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Choice of methods to assess dietary intakes Rosalind S Gibson, University of Otago,

Dunedin, NZ

Choice of methods to assess dietary What will you learn from this session?
intakes of individuals or populations
• Factors influencing choice of dietary methods
• How to achieve four levels of study objectives
• What objectives can be met at each level of
objectives?
Rosalind S Gibson, • Sources of uncertainty in true usual intakes
Emeritus Professor, o measurement errors
Department of Human Nutrition, o true variation in usual intakes
University of Otago, Dunedin, New Zealand • Other factors to consider

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Factors influencing choice of methods to assess Four levels of objectives


dietary intakes of individuals or populations
Level 1: Average intake of a population group
• Level of study objectives Level 2: Proportion of population ‘at risk’ to
• Sources of uncertainty in true usual intakes inadequate intakes
• Characteristics of study group: age, degree Level 3: Usual’ intakes of individuals for ranking*
of literacy
Level 4: ‘Usual’ intakes of individuals for
• Respondent burden correlation* or diet counseling
• Available resources
• Validity and reproducibility of the methods * Requires repeated assessment. The number of
repeats depends on within-subject variation. The greater
the within-subject relative to between-subject variation
the more repeats needed
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How to achieve Level 1 Objective How to achieve Level 2 Objective

Level 1: Average intake of a population group Level 2: Proportion of the population ‘at risk’

Single 24-hr recall/record per person Measure 24-hr recalls/records on two non-
Ensure all days of the week proportionately consecutive days or three consecutive days
represented
Size of study group: depends on the precision Measure 24-hr recalls/records for two days on at
required and the between-subject variation least a subsample (40-50 per stratum) of the
participants

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Choice of methods to assess dietary intakes Rosalind S Gibson, University of Otago,
Dunedin, NZ

How to achieve Level 3 Objective How to achieve Level 4 Objective

Level 4: Usual intakes of individuals for


Level 3: Rank “usual” intakes of individuals
correlation or regression and for counselling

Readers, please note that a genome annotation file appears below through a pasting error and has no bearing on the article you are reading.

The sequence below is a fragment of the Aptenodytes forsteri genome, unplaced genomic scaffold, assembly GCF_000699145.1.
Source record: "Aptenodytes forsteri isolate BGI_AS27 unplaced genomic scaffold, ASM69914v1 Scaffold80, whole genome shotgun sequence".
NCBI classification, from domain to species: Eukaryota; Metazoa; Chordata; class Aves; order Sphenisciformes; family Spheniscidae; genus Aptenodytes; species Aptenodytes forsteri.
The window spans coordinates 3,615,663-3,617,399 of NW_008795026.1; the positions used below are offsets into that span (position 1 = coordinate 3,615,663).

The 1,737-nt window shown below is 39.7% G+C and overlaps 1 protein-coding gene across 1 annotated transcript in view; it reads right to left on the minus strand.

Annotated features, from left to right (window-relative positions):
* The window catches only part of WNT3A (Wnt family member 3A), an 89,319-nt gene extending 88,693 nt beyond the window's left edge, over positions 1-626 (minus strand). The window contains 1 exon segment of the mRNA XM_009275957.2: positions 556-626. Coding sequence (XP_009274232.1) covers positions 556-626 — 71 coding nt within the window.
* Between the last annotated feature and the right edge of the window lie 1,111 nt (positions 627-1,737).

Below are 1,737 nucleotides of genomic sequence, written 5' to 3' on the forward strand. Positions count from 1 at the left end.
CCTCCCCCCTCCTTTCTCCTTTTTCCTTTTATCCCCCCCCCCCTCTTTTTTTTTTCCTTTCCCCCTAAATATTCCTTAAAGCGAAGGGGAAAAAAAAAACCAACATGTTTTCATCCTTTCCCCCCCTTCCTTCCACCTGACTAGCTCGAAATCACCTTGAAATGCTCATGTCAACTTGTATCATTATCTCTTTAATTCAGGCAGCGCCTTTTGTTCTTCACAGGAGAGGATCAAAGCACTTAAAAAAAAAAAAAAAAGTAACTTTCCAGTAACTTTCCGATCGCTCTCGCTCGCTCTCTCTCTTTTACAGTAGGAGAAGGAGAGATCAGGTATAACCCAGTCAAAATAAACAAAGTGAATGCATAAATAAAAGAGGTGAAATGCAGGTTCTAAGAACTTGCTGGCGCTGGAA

Multiple-replicates of 24-hr recalls/records


Multiple-replicates of 24-hr recalls/records
Number of replicates depends on within-subject
Alternatively, a semi-quantitative FFQ or diet history
variation
Note: Number of repeats depends on within-subject variation.
Alternatively, a semi-quantitative FFQ Greater the within-subject relative to between-subject variation,
the more replicates will be needed

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What objectives can be met with Level 1 data? Median (IQR) nutrient intakes of Ethiopian
children from complementary foods
Describe usual mean or median nutrient intake for a
group with a certain precision Nutrient Age 9-11 months Age 12–23 months
Demonstrate a significant difference in mean or median Energy (kcal) 169 (80, 291) 292 (193, 402)
intakes between two groups Protein (g) 3.6 (1.6, 7.3) 7.3 (4.8, 9.7)
Demonstrate a significant change in group mean Calcium (mg) 7.6 (3.6,14.2) 22.4 (10.7,112.6)
intakes based on paired measurements (eg: before
Iron (mg) 2.1 (0.9, 3.9) 4.5 (3.0,6.6)
and after intervention)
Zinc (mg) 0.9 (0.3, 1.9) 1.8 (1.4, 2.3)
Demonstrate a significant change in group mean
Niacin (mg) 0.64 (0.26, 1.35) 1.37 (0.90, 2.15)
intakes based on unpaired measurements
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From Abebe et al. (2008)

Median (IQR) nutrient intakes of two groups of Change in mean intakes (95th CI) over time in NZ
Malawian children: post-intervention toddlers based on paired measurements

Dietary quality Intervention Control


indicator (n=200) (n=81) Nutrient Baseline Post-intervention

Utilizable protein (g) 26 (20, 32) 204, 28)** Energy (kJ) 4126 (3917, 4334) 4093 (3864, 4322)
Animal protein (g) 8.9 (5.1, 12.7) 5.1 (14. 28)**
Protein (g) 41.1 (38.4, 44.1) 40.5 (37.9, 43.3)
Animal source (% energy) 5 3**
Fat (% energy) 11 (8. 15) 9 (2.9, 9.0)** Calcium (mg) 898 (821, 975) 782 (703, 861)
Heme iron (mg) 0.51 ( 0.33** Vitamin C (mg) 33.7 (27.9, 40.7) 39.0 (32.8, 46.5)
[Phy]:[Zn]* molar ratio 16 (12, 20) 20 (15, 23)**
Iron (mg) 4.7 (4.1, 5.3) 5.4 (4.7, 6.1)
[Phy]: [Zn]* < 15 (%) 23 12**
Meat / fish /
Analysis via Mann-Whitney-U-test; ** p<0.05 4.1 ( 3.1, 5.3) 10.0 (8.1, 12.4)
poultry (g)
From Yeudall et al. (2005) RSG From Szymlek Gay et al.(2009) RSG

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Choice of methods to assess dietary intakes Rosalind S Gibson, University of Otago,
Dunedin, NZ

What objectives can be met with Level 2 data? Assessing prevalence of inadequate intakes after
adjusting distribution of observed to usual intakes
Determine distribution of intakes within the group to
assess proportion at risk of inadequate intakes Adjust 1-d intakes to usual intakes
to remove effects of within-
Determine a significant change in proportion at risk of
subject day-to-day variation
inadequate intakes before and after an intervention
Select appropriate EAR
Determine a significant difference in proportion at risk Use cutpoint method for Zn to
to inadequate intakes between two groups asses percent with inadequate
intakes
Assess risk of inadequate intakes of a nutrient in
Results in a reduction in likelihood
specific sub-groups defined by variables such as
of over- or under-estimating
age, sex, geographic region (urban vs. rural), prevalence of inadequate intakes
household composition, SES, etc
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See IZiNCG Brief No. 3

Risk of inadequate intakes of iron


Proportion at risk to inadequate intakes (as %) in for urban vs. rural subjects
two groups of Malawian children
Number of Number of
Risk of inadequate
urban rural
Nutrient Intervention** Control intake of dietary Fe
subjects subjects
Low risk of inadequate
intake of iron; intakes 58 (35.8%)a 35 (23.6%)